North Side MLA Ezzard Miller used a good
portion of his allotted time on a local radio talk show Tuesday to criticize
the Caymanian Compass, particularly our editorials this week and a story
written for the Tuesday newspaper.
In one editorial, we chastised Mr. Miller
for public rumour mongering about the Cayman Enterprise City project without
checking with the developer, but relying on some anonymous source. In Tuesday’s
editorial we commented about exaggerated claims by Mr. Miller and some People’s
Progressive Party members that not answering their parliamentary questions or
hearing their private members’ motions was threatening democracy in the Cayman
Islands. Interestingly, we never said their motions and questions shouldn’t be
addressed; only that they were exaggerating their importance.
We should point out that editorials are the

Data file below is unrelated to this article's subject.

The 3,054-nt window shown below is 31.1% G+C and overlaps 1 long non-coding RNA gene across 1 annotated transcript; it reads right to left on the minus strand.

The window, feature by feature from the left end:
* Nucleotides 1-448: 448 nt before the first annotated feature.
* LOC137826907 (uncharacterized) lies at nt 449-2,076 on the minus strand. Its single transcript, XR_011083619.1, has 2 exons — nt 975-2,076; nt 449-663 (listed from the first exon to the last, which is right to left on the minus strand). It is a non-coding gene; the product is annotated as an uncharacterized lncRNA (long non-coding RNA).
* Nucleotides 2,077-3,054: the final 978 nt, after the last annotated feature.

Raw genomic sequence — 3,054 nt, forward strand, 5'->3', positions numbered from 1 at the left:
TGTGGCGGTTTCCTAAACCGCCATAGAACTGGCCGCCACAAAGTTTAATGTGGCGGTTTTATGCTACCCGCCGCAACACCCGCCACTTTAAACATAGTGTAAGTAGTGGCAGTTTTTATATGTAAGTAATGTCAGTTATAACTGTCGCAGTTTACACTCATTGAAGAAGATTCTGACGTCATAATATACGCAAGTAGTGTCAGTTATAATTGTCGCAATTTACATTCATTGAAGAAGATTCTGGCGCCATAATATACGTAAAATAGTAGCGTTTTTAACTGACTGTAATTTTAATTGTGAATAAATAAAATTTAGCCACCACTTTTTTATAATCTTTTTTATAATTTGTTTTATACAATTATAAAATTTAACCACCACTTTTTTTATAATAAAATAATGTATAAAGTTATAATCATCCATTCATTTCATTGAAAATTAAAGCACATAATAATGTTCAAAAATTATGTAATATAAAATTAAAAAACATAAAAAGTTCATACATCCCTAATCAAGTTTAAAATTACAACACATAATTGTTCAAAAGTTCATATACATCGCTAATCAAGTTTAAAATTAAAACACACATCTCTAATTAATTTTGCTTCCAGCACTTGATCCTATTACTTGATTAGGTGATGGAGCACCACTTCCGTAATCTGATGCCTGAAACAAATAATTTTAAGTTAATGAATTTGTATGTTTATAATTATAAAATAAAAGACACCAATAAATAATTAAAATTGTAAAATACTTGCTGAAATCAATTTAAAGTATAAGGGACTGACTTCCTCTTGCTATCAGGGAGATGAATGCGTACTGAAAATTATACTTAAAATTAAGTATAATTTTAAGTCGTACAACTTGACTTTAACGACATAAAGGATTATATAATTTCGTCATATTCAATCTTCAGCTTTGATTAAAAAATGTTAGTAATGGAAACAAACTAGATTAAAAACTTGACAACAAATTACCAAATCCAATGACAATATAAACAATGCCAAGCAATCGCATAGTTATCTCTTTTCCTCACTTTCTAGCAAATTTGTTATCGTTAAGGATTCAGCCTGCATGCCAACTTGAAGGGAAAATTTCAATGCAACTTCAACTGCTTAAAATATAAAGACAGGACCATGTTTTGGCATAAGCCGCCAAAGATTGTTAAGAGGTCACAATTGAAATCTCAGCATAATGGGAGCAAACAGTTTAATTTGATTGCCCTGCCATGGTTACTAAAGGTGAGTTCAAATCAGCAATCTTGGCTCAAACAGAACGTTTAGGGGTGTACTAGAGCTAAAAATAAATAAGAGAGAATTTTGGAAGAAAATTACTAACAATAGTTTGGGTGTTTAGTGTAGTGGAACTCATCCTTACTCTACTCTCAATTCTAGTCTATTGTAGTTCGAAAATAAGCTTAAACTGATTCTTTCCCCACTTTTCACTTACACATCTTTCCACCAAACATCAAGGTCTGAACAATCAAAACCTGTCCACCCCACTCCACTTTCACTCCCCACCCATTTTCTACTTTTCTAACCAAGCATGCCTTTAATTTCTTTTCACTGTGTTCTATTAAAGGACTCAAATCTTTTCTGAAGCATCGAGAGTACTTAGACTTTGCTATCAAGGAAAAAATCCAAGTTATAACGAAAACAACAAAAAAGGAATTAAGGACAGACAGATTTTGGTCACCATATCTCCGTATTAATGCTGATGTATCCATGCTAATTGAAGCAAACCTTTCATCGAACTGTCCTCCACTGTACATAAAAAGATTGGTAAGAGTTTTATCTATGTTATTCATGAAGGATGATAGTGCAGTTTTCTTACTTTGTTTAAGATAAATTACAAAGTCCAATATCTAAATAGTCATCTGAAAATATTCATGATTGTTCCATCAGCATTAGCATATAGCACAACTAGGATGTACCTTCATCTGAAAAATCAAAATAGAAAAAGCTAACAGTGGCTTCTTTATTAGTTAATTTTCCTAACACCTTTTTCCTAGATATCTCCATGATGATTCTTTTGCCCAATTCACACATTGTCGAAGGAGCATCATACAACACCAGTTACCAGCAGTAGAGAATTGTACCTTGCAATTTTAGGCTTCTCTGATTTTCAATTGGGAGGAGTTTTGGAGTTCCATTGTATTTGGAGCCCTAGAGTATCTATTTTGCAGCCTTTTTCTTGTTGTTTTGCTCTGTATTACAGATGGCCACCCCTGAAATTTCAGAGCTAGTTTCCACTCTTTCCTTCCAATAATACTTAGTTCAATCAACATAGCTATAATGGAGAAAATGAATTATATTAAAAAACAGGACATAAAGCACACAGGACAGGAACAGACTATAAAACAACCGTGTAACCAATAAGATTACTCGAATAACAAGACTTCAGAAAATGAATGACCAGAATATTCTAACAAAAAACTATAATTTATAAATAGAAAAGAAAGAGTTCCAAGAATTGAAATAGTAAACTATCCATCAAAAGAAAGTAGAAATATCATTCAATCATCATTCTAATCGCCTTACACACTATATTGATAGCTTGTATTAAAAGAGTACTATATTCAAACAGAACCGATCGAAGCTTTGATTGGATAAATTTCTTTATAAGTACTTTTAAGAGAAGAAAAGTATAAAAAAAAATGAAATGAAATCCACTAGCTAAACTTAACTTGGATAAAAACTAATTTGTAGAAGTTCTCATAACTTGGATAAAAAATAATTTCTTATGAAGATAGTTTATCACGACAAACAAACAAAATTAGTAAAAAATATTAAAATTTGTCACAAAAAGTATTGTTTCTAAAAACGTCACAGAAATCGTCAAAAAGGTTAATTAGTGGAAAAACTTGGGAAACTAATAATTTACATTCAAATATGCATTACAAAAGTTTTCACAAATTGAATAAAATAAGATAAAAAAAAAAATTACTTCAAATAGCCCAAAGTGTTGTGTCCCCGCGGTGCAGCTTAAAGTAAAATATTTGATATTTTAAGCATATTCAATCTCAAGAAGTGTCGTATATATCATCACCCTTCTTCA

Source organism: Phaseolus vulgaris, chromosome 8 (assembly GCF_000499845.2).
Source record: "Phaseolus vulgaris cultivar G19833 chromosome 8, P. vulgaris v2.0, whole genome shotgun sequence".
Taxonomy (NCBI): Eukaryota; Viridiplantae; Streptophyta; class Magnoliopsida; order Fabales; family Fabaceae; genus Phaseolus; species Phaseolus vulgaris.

opinion of this newspaper and we don’t expect everyone to agree with them.
Indeed, the whole point of most of our editorials is simply to provoke thought
and encourage discourse on a particular issue.
Ironically, Mr. Miller wrote a letter to
the editor last week chastising Premier McKeeva Bush for calling us at the
Caymanian Compass devil worshipers, drunkards and heretics because we disagreed
with something the government did. Now that we’ve written two editorials
critical of him, Mr. Miller took to the airwaves and in a vague, rambling
summary of his complaints against us, called into question our ethics.
As far as we’re concerned, Mr. Bush’s and
Mr. Miller’s comments about our editorials were equally ill-conceived and mean
spirited. It seems Mr. Miller is happy for us to criticise his political
opponents, but if we criticise him, we’re apparently unethical.
But we are quite used to such behaviour
from Mr. Miller. While he may try to position himself as the defender of
righteousness in the Legislative Assembly, we have not forgotten that it was
Mr. Miller who brought a motion to have one of our reporters and this newspaper
criminally prosecuted because he didn’t like a story we had written. This, in
our opinion, was more dangerous to a free press and democracy than Mr. Bush
calling us names will ever be.